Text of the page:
UK Construction Sector Losing Momentum

Burflex House, Clay Street, Hull, East Yorkshire, HU8 8HA E.

Burflex House, Clay Street, Hull, East Yorkshire, HU8 8HA E.

UK Construction Sector Losing Momentum

UK Construction Sector Losing Momentum

The latest figures from the IHS Markit/Chartered Institute of Procurement and Supply (CIPS) UK Construction Purchasing Managers’ Index (PMI) have indicated that the construction sector in the country is slowing down.

Activity fell from a rating of 52.8 in December to 50.6 in January, only just keeping it in positive territory. Although there was still expansion within the sector, the organisations noted that this is the slowest rate it’s recorded since March 2018, when heavy snow stalled construction projects across the country.

Among those surveyed, Brexit was cited as a contributing factor, with many clients hesitant about starting a building project with so much uncertainty relating to the country’s departure from the EU.

Residential construction remains the most robust sector within the industry, while civil engineering also experienced a marginal increase in work. Commercial construction was named as the weakest performer, however.

This area of work recorded its first decline in 10 months, with Brexit cited as a particularly crucial factor in the slowdown of projects in this area.

Despite the slower start to 2019, 41 per cent of those in the construction industry are still expecting output to rise rather than fall this year, with just 16 per cent of those questioned stating that they expect activity to drop.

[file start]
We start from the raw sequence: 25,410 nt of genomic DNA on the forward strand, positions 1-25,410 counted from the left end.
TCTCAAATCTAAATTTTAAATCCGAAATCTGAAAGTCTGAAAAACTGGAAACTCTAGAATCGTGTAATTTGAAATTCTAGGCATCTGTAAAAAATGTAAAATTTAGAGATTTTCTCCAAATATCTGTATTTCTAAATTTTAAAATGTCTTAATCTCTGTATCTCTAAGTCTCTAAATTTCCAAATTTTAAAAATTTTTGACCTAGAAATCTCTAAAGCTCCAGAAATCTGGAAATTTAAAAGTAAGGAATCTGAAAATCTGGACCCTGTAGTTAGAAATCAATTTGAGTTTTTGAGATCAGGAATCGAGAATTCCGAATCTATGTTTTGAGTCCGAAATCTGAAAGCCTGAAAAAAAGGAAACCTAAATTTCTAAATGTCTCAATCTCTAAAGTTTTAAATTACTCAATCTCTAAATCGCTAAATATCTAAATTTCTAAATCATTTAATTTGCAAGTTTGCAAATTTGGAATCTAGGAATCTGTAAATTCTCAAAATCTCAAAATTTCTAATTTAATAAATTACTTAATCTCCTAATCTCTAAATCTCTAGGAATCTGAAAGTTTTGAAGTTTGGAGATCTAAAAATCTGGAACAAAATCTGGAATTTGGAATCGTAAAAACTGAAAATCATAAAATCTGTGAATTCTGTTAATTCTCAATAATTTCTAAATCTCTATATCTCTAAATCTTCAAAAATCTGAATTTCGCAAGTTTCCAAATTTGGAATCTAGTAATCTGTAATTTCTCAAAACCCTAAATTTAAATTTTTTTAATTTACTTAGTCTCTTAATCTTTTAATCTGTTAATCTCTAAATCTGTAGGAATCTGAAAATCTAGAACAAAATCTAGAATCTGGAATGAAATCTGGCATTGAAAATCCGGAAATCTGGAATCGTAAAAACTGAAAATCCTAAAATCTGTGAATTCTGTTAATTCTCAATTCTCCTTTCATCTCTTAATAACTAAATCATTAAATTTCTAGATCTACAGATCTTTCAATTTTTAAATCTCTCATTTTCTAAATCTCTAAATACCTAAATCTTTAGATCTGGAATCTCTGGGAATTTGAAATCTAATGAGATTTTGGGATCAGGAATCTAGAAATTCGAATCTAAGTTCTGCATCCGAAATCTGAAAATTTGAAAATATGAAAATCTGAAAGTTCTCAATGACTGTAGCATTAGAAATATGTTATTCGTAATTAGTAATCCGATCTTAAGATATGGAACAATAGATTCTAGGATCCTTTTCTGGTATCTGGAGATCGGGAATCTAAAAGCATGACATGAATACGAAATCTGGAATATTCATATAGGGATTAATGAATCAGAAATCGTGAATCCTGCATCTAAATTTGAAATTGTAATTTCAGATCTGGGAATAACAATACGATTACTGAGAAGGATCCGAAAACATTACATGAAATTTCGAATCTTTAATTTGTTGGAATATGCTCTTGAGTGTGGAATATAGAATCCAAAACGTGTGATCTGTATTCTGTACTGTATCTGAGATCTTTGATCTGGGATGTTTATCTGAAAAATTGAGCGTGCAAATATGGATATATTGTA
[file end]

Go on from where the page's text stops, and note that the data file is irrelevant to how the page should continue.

Tim Moore, economics associate director at IHS Markit, commented: “Delays to client decision making on new projects in response to Brexit uncertainty was cited as a key source of anxiety at the start of 2019.”

He added that total new business growth hit its lowest level since last May, largely due to “difficulties converting opportunities to sales”.

Meanwhile, Brian Berry, chief executive of the Federation of Master Builders (FMB), said that given the current political climate in the UK it shouldn’t come as a surprise that the sector has experienced a slowdown.

However, he stressed that it isn’t only political uncertainty that is affecting house building in the UK, but also rising materials costs and a difficulty in finding sufficient skilled workers.

“Material prices have been rising steadily since the depreciation of sterling following the EU referendum,” he explained.

Mr Berry added: “What’s more the construction skills crisis means that key trades are extremely difficult to recruit and the upshot of this is rising wages in construction.” As a result of these factors, house builders are seeing their margins get squeezed, he elaborated.

However, Duncan Brock, group director at the CIPS, said that hiring activity in the construction sector had suffered, with employment in the industry climbing at its slowest rate since July 2016. He had a stark warning about the fortunes of the construction industry.

“With optimism also in short supply, the sector only needs a small nudge to tip it closer to recession,” he stated.

No doubt those working in all sectors of the construction industry will be closely watching developments surrounding Brexit and hoping for a positive outcome to help the industry return to more robust growth.

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